A and B had been married for 70 years when they died within a few days of each other.
Their family was, of course, devasted, but really wanted to celebrate the long and happy marriage. We did that by arranging a joint funeral.
I felt it was important to remind the family that their much loved parents and grandparents were together. It’s impossible to put two coffins onto the catafalque at the front of the chapel so I arranged with the funeral director that we would place them on trestles, slightly angled so that the coffins were gently touching. As a nod to their wedding so many decades earlier, we placed the gentleman’s coffin in the groom’s position and the lady’s where she would have stood as a bride at the altar.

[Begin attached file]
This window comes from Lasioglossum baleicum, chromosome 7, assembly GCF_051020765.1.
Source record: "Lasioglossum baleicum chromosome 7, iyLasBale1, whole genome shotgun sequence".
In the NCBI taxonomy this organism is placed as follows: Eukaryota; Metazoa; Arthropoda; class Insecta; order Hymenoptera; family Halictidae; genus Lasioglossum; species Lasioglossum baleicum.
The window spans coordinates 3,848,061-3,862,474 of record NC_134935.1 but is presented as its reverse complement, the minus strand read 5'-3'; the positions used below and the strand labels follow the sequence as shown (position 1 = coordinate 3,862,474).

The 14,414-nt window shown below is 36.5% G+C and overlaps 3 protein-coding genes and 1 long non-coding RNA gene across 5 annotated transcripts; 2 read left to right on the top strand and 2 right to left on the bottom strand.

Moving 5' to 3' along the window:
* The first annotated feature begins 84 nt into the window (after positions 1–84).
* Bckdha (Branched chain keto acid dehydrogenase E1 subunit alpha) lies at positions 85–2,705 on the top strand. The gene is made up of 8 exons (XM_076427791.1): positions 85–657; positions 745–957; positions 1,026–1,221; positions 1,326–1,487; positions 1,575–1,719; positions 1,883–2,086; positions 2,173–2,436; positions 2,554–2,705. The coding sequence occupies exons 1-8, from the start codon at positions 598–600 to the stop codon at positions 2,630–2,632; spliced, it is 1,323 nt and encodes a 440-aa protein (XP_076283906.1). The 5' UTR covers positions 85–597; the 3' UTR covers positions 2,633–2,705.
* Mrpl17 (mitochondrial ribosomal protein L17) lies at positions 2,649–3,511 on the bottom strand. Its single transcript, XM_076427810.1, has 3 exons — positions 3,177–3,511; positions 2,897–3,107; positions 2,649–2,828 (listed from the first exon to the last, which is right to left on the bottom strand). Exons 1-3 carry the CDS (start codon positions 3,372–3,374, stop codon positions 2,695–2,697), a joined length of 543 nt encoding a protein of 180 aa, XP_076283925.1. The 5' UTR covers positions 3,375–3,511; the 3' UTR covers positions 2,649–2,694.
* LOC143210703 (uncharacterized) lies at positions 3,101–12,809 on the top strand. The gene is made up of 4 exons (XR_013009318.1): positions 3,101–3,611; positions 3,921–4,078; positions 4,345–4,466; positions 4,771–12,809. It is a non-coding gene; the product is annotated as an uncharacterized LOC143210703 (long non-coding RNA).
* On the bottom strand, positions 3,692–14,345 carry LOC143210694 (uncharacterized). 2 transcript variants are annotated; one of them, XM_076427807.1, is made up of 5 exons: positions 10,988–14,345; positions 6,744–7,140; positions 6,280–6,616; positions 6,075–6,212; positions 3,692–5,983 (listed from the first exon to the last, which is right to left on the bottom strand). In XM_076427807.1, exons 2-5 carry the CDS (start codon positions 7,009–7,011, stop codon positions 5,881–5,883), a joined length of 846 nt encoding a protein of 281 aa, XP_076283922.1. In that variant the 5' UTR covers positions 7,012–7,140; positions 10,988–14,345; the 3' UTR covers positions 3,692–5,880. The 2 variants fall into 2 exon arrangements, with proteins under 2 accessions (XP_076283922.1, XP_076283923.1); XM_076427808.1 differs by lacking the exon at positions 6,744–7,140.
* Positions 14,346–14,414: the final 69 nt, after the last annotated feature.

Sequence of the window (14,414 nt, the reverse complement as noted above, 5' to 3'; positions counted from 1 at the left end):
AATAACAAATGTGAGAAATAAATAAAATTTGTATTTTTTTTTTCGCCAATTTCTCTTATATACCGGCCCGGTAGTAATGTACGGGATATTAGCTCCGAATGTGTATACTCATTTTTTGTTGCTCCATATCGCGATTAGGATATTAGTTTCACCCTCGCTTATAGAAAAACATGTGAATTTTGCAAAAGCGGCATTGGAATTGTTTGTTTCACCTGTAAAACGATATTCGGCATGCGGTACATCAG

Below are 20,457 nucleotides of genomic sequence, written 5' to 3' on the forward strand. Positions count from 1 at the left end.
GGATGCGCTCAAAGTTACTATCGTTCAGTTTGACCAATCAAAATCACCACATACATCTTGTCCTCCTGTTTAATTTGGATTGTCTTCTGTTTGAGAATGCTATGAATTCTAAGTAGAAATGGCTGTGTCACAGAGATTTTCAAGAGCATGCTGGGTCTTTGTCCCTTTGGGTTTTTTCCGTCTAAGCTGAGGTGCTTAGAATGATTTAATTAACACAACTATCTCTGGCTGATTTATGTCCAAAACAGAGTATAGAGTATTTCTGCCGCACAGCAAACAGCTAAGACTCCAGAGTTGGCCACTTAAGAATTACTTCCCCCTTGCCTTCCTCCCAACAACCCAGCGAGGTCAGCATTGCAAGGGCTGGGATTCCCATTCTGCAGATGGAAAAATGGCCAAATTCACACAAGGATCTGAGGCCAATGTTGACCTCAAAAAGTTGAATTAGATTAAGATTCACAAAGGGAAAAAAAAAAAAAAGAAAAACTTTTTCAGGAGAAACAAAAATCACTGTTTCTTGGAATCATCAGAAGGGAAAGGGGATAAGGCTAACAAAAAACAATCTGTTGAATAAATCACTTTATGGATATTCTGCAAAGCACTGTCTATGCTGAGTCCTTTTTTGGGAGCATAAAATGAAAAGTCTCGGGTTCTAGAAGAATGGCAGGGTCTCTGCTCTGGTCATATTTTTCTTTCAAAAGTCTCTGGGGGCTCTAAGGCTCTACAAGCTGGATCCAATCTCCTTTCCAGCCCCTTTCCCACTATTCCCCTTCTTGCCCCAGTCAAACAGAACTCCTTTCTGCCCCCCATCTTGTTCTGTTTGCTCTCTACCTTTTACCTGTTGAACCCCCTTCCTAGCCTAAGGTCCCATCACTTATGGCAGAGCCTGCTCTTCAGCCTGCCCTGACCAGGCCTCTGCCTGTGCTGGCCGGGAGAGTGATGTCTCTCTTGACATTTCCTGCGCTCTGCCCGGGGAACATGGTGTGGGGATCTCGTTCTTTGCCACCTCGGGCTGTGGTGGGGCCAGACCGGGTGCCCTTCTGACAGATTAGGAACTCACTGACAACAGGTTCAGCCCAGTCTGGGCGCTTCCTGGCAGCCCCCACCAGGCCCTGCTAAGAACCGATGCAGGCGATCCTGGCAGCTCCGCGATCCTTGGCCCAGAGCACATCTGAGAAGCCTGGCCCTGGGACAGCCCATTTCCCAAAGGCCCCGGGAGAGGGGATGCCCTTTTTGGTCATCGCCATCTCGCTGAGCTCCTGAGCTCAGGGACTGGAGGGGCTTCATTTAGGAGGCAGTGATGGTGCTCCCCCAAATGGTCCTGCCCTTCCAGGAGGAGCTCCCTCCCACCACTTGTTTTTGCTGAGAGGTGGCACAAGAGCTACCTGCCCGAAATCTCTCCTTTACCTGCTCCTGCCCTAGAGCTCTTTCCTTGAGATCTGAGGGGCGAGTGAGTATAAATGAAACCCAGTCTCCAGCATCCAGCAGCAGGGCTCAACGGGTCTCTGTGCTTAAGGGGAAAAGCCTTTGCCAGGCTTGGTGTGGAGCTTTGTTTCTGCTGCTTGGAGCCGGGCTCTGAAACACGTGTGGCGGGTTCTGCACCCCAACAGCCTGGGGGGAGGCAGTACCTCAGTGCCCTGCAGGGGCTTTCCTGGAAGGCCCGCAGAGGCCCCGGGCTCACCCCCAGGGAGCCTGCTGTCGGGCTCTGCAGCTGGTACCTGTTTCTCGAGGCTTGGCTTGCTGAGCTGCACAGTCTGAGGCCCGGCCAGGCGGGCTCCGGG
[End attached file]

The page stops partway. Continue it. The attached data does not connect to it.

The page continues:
So that people watching on the webcast could be sure which was which, we put favourite items of clothing on the appropriate coffin.
I wrote the tribute as a rich tapestry of their lives, both as individuals and as a couple. When it came to the words of farewell, I repeated the wording of the marriage service, another acknowledgment of how they had lived by those vows.
All funerals are sad, of course. But in this case, the family could draw some comfort from acknowledging in so many ways that their loved ones had gone on their final journey together.